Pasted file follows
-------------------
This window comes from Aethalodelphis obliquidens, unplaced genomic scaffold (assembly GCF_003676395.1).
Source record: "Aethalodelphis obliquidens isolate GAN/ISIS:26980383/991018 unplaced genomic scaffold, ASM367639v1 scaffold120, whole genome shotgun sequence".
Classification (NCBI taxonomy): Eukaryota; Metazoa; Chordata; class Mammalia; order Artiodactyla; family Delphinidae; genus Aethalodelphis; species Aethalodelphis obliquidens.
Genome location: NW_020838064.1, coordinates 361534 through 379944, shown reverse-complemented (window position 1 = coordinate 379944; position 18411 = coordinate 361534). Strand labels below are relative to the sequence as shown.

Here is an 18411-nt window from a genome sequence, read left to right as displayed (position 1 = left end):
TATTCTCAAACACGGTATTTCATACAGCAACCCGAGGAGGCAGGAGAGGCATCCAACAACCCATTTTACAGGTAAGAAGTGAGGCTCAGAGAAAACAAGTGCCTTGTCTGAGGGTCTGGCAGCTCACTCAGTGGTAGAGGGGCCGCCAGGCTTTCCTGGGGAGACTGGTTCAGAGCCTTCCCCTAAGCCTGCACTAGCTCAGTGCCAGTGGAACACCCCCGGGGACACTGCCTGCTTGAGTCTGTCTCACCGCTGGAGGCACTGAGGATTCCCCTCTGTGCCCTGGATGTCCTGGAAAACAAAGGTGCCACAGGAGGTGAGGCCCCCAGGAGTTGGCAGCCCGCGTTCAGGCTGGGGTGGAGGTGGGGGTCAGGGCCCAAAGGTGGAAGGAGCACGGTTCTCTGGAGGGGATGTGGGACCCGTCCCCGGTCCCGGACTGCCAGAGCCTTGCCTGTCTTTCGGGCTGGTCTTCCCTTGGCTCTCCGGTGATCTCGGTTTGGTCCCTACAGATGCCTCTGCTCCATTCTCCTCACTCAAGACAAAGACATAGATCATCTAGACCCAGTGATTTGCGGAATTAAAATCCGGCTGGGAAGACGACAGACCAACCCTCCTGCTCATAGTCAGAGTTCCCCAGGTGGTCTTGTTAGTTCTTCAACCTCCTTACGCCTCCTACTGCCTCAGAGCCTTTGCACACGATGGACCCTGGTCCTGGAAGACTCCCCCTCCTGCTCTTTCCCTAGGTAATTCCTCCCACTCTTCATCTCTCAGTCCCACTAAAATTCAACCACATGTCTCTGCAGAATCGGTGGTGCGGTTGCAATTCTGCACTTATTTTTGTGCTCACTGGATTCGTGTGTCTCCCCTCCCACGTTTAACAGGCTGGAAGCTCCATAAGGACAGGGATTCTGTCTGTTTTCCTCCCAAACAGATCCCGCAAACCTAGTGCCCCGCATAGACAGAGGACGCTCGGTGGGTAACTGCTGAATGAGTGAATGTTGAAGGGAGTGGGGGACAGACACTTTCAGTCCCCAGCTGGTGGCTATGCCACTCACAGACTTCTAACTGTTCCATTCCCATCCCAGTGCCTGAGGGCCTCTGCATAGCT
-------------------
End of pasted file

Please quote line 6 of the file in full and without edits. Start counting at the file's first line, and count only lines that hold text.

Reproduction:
TATTCTCAAACACGGTATTTCATACAGCAACCCGAGGAGGCAGGAGAGGCATCCAACAACCCATTTTACAGGTAAGAAGTGAGGCTCAGAGAAAACAAGTGCCTTGTCTGAGGGTCTGGCAGCTCACTCAGTGGTAGAGGGGCCGCCAGGCTTTCCTGGGGAGACTGGTTCAGAGCCTTCCCCTAAGCCTGCACTAGCTCAGTGCCAGTGGAACACCCCCGGGGACACTGCCTGCTTGAGTCTGTCTCACCGCTGGAGGCACTGAGGATTCCCCTCTGTGCCCTGGATGTCCTGGAAAACAAAGGTGCCACAGGAGGTGAGGCCCCCAGGAGTTGGCAGCCCGCGTTCAGGCTGGGGTGGAGGTGGGGGTCAGGGCCCAAAGGTGGAAGGAGCACGGTTCTCTGGAGGGGATGTGGGACCCGTCCCCGGTCCCGGACTGCCAGAGCCTTGCCTGTCTTTCGGGCTGGTCTTCCCTTGGCTCTCCGGTGATCTCGGTTTGGTCCCTACAGATGCCTCTGCTCCATTCTCCTCACTCAAGACAAAGACATAGATCATCTAGACCCAGTGATTTGCGGAATTAAAATCCGGCTGGGAAGACGACAGACCAACCCTCCTGCTCATAGTCAGAGTTCCCCAGGTGGTCTTGTTAGTTCTTCAACCTCCTTACGCCTCCTACTGCCTCAGAGCCTTTGCACACGATGGACCCTGGTCCTGGAAGACTCCCCCTCCTGCTCTTTCCCTAGGTAATTCCTCCCACTCTTCATCTCTCAGTCCCACTAAAATTCAACCACATGTCTCTGCAGAATCGGTGGTGCGGTTGCAATTCTGCACTTATTTTTGTGCTCACTGGATTCGTGTGTCTCCCCTCCCACGTTTAACAGGCTGGAAGCTCCATAAGGACAGGGATTCTGTCTGTTTTCCTCCCAAACAGATCCCGCAAACCTAGTGCCCCGCATAGACAGAGGACGCTCGGTGGGTAACTGCTGAATGAGTGAATGTTGAAGGGAGTGGGGGACAGACACTTTCAGTCCCCAGCTGGTGGCTATGCCACTCACAGACTTCTAACTGTTCCATTCCCATCCCAGTGCCTGAGGGCCTCTGCATAGCT